Last year I read Merlin Sheldrake’s extraordinary book Entangled Life, which I have been recommending to all and sundry. It’s about the underappreciated world of fungi and the role that they play in ecology. There’s room in my life for a couple more books about fungi, and so here’s Doug Bierend’s In Search of Mycotopia: Citizen science, fungi fanatics, and the untapped potential of mushrooms.
You wouldn’t necessarily know about it unless you stumble across it, but there is a thriving subculture around fungi in America. And no, it’s not just the enduring hippy fascination with magic mushrooms, though that remains an aspect of it. There are several facets. In the cities there’s a bit of a hipster thing around gourmet mushrooms, and lots of people discovering the joys of growing their own (I have oyster mushrooms growing under the sink myself). There’s an interest in medicinal mushrooms, in the health benefits of fermented foods.
The cultivation of fungi, some of which can be quite picky, has a real punk ethic to it – a DIY spirit. People develop new techniques and share them online. They isolate new strains of yeasts for brewing and exchange them through their micro-businesses or at events. People publish zines and organise festivals, and start collectives with names like Bootleg Biology or Counter Culture Labs. The movement has its own heroes and legends.
Many of these legends appear in In Search of Mycotopia, which is a journey through this subculture. With our freelance journalist guide, readers are taken foraging in the woods, into the growing rooms of urban mushroom farms, round the labs of scientists, and to those aforementioned festivals. Much of the book is in the own words of the pioneers and gurus of fungi, as they introduce their work and share their passion.
I’ll be honest: some of these places sound unsufferable. Like one event where campers emerge in the morning and join in a singalong about fungi to start the day. There are a lot of people wearing t-shirts with mushroom based puns. But once the eye-rolling is out of the way, there’s genius here too. Since fungi have been neglected by science for a long time, the field has a lot catching up to do. Some of the most engaged and dynamic citizen science is being done around fungi, with room for amateurs and enthusiasts to make a genuine contribution. There are apps and mapping exercises. New species are being identified and described. While the author does visit formal labs and the collections of Kew Gardens, Mycology is a science that hasn’t yet been institutionalised. That makes it a chaotic and intriguing area of research, and I can see how people get drawn into it.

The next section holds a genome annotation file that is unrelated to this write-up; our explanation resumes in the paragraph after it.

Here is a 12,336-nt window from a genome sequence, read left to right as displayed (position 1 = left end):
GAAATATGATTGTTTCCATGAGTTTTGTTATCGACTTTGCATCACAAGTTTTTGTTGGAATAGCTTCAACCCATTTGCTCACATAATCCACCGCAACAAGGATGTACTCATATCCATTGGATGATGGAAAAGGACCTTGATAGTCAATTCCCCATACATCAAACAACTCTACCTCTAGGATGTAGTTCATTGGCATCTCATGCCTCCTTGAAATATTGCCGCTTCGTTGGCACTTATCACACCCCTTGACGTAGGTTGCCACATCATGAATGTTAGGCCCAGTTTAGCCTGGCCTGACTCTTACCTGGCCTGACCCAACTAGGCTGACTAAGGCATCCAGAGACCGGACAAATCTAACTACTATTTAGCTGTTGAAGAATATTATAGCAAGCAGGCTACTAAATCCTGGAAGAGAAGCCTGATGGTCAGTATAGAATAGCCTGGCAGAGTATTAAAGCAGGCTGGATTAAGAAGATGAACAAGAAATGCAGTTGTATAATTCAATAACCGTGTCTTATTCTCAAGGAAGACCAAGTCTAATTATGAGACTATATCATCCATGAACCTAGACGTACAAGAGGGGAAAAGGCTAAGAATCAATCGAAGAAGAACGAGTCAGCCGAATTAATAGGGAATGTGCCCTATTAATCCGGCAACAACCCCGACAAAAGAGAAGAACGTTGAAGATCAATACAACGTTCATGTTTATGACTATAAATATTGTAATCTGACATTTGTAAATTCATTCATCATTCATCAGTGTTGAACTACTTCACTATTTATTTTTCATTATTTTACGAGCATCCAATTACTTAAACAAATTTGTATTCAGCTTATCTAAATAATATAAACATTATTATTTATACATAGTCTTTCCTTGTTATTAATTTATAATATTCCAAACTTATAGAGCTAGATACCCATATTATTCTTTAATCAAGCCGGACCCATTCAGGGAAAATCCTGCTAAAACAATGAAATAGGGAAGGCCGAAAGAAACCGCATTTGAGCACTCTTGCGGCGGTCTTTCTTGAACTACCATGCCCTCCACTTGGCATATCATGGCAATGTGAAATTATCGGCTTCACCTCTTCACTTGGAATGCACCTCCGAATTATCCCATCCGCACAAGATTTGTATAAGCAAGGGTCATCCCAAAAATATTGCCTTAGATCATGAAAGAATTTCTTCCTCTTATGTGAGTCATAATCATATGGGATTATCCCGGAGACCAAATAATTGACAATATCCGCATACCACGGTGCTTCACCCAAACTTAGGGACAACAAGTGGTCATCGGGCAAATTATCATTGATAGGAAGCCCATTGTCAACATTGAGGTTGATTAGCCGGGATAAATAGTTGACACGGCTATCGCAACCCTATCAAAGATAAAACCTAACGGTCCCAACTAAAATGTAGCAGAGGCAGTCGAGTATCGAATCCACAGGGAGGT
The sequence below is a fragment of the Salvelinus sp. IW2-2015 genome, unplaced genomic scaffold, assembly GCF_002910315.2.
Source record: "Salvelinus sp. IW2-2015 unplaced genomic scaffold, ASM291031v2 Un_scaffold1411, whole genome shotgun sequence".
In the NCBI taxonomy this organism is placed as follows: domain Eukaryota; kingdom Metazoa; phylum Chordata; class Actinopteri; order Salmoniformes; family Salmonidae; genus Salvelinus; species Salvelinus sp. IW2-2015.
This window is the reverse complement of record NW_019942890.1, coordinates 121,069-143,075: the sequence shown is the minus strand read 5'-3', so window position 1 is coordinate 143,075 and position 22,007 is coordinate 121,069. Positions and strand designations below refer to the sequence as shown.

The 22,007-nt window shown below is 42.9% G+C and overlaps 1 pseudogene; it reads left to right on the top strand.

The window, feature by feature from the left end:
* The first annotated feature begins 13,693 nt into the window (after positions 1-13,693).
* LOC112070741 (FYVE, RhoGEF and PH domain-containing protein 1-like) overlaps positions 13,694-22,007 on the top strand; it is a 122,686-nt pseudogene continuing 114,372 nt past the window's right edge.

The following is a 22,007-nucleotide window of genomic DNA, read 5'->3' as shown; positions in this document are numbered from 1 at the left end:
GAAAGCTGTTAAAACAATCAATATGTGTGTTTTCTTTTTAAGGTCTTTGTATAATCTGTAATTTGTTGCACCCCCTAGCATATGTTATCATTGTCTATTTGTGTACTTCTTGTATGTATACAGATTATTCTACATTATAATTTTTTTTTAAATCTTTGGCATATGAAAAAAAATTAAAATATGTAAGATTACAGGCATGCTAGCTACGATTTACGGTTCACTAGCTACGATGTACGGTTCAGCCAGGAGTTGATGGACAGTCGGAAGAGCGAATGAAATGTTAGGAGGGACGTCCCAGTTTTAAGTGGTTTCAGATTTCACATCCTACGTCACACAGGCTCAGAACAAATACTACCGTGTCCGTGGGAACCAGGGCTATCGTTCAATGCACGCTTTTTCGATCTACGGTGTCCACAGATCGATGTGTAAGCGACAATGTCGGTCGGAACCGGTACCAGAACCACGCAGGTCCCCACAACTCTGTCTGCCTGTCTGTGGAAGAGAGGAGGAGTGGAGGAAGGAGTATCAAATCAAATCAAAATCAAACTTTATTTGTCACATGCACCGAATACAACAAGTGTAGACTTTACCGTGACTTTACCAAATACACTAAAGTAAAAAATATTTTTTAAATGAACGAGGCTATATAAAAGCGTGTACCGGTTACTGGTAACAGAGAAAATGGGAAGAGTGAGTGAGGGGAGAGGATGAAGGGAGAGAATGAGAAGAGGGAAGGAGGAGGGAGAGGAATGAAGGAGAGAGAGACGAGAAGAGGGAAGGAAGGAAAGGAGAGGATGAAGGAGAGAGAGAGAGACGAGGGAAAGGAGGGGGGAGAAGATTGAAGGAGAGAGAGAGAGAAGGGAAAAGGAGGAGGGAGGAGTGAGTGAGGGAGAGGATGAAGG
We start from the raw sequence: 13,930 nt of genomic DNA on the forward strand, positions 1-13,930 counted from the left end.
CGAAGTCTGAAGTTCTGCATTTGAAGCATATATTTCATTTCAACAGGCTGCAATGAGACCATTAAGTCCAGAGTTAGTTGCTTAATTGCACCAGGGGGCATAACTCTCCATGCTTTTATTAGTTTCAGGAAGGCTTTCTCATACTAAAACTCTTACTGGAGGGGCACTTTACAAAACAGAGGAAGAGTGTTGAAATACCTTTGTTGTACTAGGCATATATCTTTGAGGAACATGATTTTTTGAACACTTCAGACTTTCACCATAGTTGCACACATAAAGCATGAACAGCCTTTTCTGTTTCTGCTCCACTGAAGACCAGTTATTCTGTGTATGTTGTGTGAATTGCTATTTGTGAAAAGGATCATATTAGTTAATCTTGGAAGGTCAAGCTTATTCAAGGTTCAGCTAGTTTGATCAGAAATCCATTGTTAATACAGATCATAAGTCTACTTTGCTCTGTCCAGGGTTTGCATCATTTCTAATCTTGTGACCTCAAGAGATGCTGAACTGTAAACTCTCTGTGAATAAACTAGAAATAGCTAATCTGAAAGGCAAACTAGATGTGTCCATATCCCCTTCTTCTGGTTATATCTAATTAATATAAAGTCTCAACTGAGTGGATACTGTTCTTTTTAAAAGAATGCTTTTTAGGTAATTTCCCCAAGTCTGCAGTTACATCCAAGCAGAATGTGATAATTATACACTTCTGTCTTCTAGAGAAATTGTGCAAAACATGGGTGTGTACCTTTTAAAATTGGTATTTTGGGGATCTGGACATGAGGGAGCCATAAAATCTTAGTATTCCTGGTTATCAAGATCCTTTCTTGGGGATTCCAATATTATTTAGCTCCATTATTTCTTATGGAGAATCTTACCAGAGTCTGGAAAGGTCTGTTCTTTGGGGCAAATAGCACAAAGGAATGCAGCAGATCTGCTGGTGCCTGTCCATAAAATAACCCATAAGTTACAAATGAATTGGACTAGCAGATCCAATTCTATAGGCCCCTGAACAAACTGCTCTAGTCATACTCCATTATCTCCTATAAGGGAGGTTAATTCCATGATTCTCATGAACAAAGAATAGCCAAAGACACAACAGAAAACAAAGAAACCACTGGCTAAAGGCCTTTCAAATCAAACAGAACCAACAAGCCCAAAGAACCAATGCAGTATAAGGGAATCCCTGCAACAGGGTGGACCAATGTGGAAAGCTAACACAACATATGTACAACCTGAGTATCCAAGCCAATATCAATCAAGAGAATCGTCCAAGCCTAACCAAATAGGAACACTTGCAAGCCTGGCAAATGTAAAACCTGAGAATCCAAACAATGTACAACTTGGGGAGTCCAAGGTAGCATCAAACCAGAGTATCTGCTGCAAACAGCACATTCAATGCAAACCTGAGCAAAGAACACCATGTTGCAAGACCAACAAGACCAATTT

There’s also an environmental side to this, and Bierend spends some time with people working on mycoremediation, where fungi are used in land restoration. One chapter visits Ecuador, and the Chevron-blighted waste pools left behind by the oil industry. There are strains of fungi that can feed off oil, and environmental scientists are experimenting with ways of nurturing them to heal the land. Other teams are using fungi to help forests recover after fires. These are emerging fields, and it’s not as easy as some people say it is. Nevertheless, these are truly pioneering experiments in applied mycology for the environment, and I’ll be keeping an eye on this area.
Where Sheldrake’s book is very much about fungi, Bierend’s is ultimately about people. It’s about outsiders and the communities that they form, and how an interest in fungi shapes people’s view of the world: “Fungi are literal grassroots organisers, exemplars of bottom-up processes, and many who work closely with them start to see progress in similar terms.”
- American readers can pick up In Search of Mycotopia from Earthbound Books US, British readers from Hive. Other retailers are available, but these ones don’t serve the dark lord Sauron.
More on fungi:
Book review: Entangled Life, by Merlin Sheldrake
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